AmphibiaWeb - Batrachoseps gavilanensis
Batrachoseps gavilanensis
Gabilan Mountains Slender Salamander
Subgenus: Batrachoseps
family: Plethodontidae
subfamily: Hemidactyliinae
genus: Batrachoseps

© 2009 Nick D Waters (1 of 13)
Conservation Status (definitions)
IUCN (Red List) Status Least Concern (LC)
NatureServe Status Use NatureServe Explorer to see status.
National Status None
Regional Status None
Access Conservation Needs Assessment Report.



View distribution map in BerkeleyMapper.
View Bd and Bsal data (10 records).

B. gavilanensis is an elongate slender salamander of moderate length with relatively short limbs. It is similar morphologically to B. attenuatus and B. nigriventis but has a slightly larger body size than either where their geographic ranges approach each other. The head, body and tail are cylindrical in general form, and there is an inconspicuous neck. The head is relatively narrow, but broader than in B. attenuatus and B. nigriventris. The face is small and inconspicuous, and the eyes are only slightly protuberant. The hands and feet are small but the digits are well formed and discrete, with expanded tips that bear subterminal pads. This is a dull grey salamander. There is an impression of a broad dorsal band which is lighter in color, but it is faint. The lateral surfaces are speckled with white.

Distribution and Habitat

Country distribution from AmphibiaWeb's database: United States

U.S. state distribution from AmphibiaWeb's database: California


View distribution map in BerkeleyMapper.
View Bd and Bsal data (10 records).
The salamander is broadly distributed in central coastal California, from Rodeo Gulch, Santa Cruz County in the north along the coast down to Jack's Peak, Monterey County. Further south, distribution moves away from the coast and extends to the southeast into the Gabilan Range and into southwestern Monterey, western Fresno, and extreme northwestern Kern counties.

Habitats include heavily shaded, moist redwood and mixed evergreen forests through oak woodland and chaparral to include even open grassland with only widely scattered small oaks. Its climatic range includes hot, arid southeastern localities and the cool, wet, equable climate of its northwestern limits. This is the only plethodontid salamander that is known from the very edge of the intertidal zone at Moss Landing, California, and it has been shown to be relatively tolerant of increased salinity.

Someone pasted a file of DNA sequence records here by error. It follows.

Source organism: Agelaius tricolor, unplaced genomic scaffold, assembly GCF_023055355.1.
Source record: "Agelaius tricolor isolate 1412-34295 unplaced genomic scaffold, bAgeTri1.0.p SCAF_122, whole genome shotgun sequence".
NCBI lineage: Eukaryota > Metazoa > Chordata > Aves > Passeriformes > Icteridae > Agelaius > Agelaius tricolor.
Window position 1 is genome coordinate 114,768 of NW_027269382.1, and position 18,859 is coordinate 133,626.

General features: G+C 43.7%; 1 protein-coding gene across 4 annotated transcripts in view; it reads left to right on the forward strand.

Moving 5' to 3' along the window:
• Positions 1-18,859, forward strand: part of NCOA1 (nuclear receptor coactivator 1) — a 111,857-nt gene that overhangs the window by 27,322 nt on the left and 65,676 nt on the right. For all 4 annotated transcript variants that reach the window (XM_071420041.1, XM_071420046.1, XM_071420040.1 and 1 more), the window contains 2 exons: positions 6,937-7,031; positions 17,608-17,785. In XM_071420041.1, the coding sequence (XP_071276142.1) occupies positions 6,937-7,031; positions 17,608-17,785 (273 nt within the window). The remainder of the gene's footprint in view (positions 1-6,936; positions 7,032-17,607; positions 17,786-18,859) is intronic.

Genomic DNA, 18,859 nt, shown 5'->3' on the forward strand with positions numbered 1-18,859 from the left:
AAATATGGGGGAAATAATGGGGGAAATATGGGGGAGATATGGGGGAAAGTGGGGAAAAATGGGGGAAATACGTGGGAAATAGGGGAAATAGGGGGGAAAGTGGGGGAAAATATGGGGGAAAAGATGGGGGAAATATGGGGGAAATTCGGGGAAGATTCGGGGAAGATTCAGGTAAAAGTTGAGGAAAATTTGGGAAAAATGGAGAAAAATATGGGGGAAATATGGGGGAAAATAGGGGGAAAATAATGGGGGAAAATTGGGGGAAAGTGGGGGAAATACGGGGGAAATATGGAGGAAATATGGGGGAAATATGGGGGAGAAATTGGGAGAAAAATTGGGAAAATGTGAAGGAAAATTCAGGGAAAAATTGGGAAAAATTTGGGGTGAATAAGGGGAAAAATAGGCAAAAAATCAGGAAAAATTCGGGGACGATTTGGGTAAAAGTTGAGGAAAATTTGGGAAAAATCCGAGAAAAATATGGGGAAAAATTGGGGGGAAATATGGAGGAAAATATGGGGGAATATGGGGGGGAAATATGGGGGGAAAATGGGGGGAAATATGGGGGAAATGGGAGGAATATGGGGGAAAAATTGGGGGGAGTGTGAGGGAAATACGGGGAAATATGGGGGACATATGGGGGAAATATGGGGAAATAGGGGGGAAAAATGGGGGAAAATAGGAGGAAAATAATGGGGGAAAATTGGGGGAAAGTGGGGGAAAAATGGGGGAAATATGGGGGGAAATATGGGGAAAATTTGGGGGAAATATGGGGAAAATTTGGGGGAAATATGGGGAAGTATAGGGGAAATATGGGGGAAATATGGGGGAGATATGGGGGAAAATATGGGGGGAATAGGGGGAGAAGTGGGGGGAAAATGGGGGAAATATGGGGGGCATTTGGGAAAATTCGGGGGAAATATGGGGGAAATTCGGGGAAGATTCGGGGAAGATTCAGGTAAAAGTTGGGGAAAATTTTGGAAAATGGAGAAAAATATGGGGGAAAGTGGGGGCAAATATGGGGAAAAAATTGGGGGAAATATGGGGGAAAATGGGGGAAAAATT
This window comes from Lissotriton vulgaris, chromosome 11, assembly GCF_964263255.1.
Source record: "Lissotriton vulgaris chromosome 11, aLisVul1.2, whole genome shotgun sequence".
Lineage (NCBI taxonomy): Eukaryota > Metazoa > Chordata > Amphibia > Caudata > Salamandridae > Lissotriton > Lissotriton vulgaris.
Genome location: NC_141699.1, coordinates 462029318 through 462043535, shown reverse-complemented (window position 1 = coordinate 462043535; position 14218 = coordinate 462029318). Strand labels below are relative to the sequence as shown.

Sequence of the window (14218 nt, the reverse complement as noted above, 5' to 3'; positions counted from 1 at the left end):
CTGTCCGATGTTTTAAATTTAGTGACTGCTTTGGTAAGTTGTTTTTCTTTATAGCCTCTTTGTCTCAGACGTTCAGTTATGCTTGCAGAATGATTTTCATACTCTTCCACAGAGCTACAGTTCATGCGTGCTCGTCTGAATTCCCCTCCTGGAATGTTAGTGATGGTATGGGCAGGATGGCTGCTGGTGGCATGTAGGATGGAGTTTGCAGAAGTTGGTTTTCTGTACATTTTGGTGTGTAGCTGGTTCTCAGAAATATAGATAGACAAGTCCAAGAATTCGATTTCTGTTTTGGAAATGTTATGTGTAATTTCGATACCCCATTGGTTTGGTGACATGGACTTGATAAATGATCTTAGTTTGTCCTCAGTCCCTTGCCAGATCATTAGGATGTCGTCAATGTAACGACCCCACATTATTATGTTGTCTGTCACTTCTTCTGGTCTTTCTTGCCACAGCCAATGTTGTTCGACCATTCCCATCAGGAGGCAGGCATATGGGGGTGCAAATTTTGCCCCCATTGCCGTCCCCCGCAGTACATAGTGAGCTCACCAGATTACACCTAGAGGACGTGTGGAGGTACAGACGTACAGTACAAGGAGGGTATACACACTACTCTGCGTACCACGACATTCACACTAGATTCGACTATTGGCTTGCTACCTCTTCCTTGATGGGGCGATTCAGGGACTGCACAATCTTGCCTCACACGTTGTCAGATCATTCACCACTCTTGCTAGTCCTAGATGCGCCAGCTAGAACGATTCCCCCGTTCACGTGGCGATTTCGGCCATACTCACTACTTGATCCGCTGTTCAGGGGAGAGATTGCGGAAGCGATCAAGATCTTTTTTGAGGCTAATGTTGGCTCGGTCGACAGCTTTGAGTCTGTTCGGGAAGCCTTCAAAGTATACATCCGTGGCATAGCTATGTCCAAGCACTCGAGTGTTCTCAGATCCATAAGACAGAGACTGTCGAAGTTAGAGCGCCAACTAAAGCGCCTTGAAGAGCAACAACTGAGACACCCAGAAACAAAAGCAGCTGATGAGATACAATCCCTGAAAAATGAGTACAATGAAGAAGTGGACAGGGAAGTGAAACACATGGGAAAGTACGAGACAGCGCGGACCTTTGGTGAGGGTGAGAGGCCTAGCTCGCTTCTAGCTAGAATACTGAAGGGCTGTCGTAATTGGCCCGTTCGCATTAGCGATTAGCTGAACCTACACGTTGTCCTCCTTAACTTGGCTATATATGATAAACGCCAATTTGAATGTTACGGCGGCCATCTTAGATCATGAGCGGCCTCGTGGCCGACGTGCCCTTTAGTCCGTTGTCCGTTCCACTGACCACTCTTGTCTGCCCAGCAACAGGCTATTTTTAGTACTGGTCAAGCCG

Life History, Abundance, Activity, and Special Behaviors
Eggs are laid in the Fall and hatching of young occurs in early winter.

Trends and Threats
This species is locally abundant and does not appear to be in any immediate danger. Greatest threats are expansion of human activities such as agriculture and urbanization.

North of Monterey Bay, this species can be found in sympatry with B. attenuatus. In the southwest corners of its range, sympatry with B. nigriventris has been found. The species is in close proximity to the range of B. luciae along its western limits in the Santa Lucia Mountains and although the two species are found within a few hundred meters of each other and sympatry is expected, they have not be found in sympatry and no hybrids are known.

See another account at


Jockusch, E.L., Yanev, K.P., and Wake, D.B. (2001). ''Molecular phylogenetic analysis of slender salamanders, genus Batrachoseps (Amphibia: Plethodontidae), from central coastal California with descriptions of four new species.'' Herpetological Monographs, 15, 54-99.

Originally submitted by: Brian Petirs (first posted 2001-09-25)
Edited by: D. B. Wake (2004-04-05)

Species Account Citation: AmphibiaWeb 2004 Batrachoseps gavilanensis: Gabilan Mountains Slender Salamander <> University of California, Berkeley, CA, USA. Accessed May 22, 2022.

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Citation: AmphibiaWeb. 2022. <> University of California, Berkeley, CA, USA. Accessed 22 May 2022.

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